Saturday, August 29, 2009

The Smith-Morra Gambit: A Positional Pawn Sacrifice

The Sicilian is the most common way to meet 1 e4. The problem for White is that there are so many variations of the open Sicilian that it is not possible to learn them all. Consequently, I played the Closed Sicilian for awhile, but this is rather dull and unenterprising, and I have given it up for the Smith-Morra Gambit, in which White sacrifices a Pawn in the center for open lines.

This game was played on ICC against wtneveitt on 10/30/99, at two minutes plus a ten-second increment.

1 e4 c5 2 d4 cd 3 c3 dc 4 Nxc3

Many Black players will decline the Pawn, and there are many accepted ways to do so. Here, Black elects to accept the gambit Pawn.

4...e6 5 Nf3 Bb4 6 Bc4 Qc7 7 Qe2?

This is the usual move for White in the Smith-Morra, but here it is a blunder. White needs to protect his Knight on c3, and either Qb3 or Qd3 will do that.


7...b5 was played in Alcobas-Valverde (Mesa, 1993), and this wins a piece because of Black's pressure on the c-file.

8 bc d6?

It was not too late for ...b5, but now White will retain a slight advantage.

9 0-0 Ne7 10 Bb2 0-0 11 Rad1

Usually in the Smith-Morra White plays his Queen's Rook to the c-file, and his King's Rook to the d-file. However, I have a pet line I like to play against the ...b5 system, and that is to keep my King Rook on f1 to support a Pawn push with my f-Pawn, similar to the Queen's Gambit game annotated earlier.

11...a6 12 Bb3 Nbc6 13 Nd4

The computer favors 13 Ba3, pressuring the weak d-Pawn, but my move is in line with my planned push of the f-Pawn. It should be noted that White need not be preoccupied with regaining his gambited Pawn. When playing a gambit, many players make the mistake of playing as if they'd lost a Pawn rather than sacrificed it. Here, White knows he is a Pawn down, but he realizes the need to be patient and keep probing the Black position until something good happens.

13...Na5 14 f4 b5 15 Kh1 Nec6 16 f5 Nxd4 17 cd ef 18 ef Nxb3 19 ab f6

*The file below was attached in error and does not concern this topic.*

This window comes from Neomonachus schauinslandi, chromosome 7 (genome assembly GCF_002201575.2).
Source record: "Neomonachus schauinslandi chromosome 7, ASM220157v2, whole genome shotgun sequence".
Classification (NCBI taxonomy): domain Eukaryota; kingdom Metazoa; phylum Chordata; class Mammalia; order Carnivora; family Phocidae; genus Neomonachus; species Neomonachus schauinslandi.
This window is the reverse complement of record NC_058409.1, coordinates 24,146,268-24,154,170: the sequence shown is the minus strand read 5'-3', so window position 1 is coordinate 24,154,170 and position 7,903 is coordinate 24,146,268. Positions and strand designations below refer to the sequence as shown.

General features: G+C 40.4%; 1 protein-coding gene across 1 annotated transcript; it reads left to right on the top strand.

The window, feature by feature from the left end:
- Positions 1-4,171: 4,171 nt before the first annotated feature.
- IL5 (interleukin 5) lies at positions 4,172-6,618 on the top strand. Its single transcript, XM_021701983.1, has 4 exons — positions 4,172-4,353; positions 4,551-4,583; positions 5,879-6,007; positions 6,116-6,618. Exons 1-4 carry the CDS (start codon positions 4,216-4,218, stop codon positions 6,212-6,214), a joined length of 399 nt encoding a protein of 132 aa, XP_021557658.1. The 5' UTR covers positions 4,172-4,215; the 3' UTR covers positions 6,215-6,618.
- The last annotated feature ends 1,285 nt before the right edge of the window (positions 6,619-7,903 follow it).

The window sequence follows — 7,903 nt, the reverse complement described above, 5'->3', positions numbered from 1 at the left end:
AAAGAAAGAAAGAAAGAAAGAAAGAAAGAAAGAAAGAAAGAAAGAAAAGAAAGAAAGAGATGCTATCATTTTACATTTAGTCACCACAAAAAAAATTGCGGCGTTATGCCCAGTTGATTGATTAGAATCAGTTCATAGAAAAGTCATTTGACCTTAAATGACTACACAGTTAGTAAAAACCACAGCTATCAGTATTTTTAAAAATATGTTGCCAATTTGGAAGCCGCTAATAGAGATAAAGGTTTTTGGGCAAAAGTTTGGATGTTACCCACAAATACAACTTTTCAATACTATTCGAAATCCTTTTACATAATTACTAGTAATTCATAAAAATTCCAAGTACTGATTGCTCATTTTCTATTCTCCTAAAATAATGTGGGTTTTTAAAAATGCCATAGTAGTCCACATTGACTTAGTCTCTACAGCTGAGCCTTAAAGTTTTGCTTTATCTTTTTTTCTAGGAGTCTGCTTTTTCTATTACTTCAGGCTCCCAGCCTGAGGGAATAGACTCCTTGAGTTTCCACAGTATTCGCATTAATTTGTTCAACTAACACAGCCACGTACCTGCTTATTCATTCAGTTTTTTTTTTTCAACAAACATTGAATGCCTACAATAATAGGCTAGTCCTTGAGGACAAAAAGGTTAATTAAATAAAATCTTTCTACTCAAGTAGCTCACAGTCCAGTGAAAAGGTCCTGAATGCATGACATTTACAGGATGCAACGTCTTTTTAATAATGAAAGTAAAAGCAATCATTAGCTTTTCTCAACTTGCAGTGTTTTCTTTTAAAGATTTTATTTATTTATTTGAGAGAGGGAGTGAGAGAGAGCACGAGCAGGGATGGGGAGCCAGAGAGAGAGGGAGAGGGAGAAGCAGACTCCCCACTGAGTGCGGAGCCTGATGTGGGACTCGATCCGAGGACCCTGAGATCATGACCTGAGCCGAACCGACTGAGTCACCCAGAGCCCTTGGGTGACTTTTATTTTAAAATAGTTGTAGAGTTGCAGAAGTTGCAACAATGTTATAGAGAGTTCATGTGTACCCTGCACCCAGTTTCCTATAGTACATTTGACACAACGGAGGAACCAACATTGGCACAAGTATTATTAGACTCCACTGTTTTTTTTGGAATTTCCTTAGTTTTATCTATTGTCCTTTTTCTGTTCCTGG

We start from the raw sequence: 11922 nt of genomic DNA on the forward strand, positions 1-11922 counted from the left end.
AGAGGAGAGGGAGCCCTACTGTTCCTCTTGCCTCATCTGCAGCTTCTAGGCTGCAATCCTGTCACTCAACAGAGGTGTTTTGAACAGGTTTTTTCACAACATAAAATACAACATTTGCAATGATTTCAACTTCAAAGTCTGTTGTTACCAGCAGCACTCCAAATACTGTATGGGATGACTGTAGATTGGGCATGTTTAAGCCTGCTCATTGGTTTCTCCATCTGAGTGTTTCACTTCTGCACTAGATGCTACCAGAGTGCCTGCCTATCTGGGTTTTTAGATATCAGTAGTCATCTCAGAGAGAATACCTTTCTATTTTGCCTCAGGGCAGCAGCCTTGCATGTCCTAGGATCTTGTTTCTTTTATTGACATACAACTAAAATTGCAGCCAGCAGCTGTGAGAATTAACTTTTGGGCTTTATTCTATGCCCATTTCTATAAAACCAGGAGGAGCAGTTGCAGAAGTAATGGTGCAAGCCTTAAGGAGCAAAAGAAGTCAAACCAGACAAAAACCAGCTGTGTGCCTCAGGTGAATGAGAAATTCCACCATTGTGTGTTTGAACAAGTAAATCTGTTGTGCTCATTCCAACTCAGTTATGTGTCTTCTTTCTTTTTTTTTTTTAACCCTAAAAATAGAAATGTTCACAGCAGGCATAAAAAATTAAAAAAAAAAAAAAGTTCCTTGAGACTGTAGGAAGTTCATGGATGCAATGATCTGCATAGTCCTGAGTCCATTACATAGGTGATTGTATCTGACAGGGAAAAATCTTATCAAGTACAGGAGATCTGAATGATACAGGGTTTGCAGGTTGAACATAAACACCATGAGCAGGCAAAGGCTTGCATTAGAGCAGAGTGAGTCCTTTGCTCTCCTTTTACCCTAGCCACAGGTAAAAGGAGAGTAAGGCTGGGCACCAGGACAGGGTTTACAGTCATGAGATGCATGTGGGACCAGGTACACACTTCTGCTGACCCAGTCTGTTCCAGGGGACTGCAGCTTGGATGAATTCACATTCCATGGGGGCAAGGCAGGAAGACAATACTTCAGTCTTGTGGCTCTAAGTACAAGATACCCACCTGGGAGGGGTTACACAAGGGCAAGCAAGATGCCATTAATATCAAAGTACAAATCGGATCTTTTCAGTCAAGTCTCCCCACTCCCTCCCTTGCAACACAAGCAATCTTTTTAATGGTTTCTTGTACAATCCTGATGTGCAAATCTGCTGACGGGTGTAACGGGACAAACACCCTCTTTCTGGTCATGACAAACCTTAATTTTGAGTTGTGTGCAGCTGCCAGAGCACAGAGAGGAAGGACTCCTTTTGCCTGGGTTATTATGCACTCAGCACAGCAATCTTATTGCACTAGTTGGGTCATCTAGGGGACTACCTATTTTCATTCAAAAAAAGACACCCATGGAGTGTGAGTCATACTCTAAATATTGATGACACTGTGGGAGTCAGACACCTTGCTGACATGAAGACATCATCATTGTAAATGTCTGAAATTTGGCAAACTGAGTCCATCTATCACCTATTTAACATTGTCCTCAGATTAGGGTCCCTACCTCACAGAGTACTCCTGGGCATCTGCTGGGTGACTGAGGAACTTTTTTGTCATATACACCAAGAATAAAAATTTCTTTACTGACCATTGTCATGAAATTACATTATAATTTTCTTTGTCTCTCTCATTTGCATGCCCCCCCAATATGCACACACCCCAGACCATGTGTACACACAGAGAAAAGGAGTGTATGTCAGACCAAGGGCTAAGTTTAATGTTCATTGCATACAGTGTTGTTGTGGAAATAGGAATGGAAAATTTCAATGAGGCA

My Pawn push to f6 would be very strong, if not outright winning, so Black plays there himself to prevent me from doing so.

20 Rd3 Bb7 21 Rh3

The point of White's play becomes clear. I will get good pressure on his King-side. Being a Pawn down is irrelevant if I can mate him!


Black prevents my Queen from going to h5, but I still get her to the h-file, it just will take two moves instead of one.

22 Qg4 Rae8 23 Qh4 h6 24 Rg3 Kh7 25 h3

Creates luft for my King in the event of a back rank check.


The computer likes 25...Re2, with Black retaining almost a two-point advantage. However, his move is good also.

26 Rf4 Rfe8 27 Ba3

I finally play the move which the computer has been favoring since move 10 or so.

27...Qd5 28 Qg4 Re1ch 29 Kh2 R8e7

It is hard to give this move a question mark, but the computer likes ...R1e7, and says that after his move his advantage has almost disappeared.

30 Qg6ch Kh8 31 Rh4 Qf7?

Seems reasonable on the surface, but the computer pinpoints this as the losing move. The computer's suggestion is 31...Rf7, but even then I have a one-point advantage

32 Rxh6ch Kg8 33 Qg4

The computer gives 33 Qh7ch Kf8 34 Qh8ch Qg8 35 Rxf6ch Rf7 36 Bxd6ch Re7 37 Bxe7ch Kxe7 38 Qxg8 Kxf6 39 Rg6ch Ke7 40 Re6ch Kd7 41 Qxf7ch +-, but this was a little much to work out within the time constraints of a blitz game!


33...R1e4 gives Black rough equality.

34 Qh4 +- Kf8 35 Rh8ch Ke7 36 Rxg7!! Qxg7 37 Qxe1ch Kf7 38 Qe6 mate 1-0

A most elegant finish!

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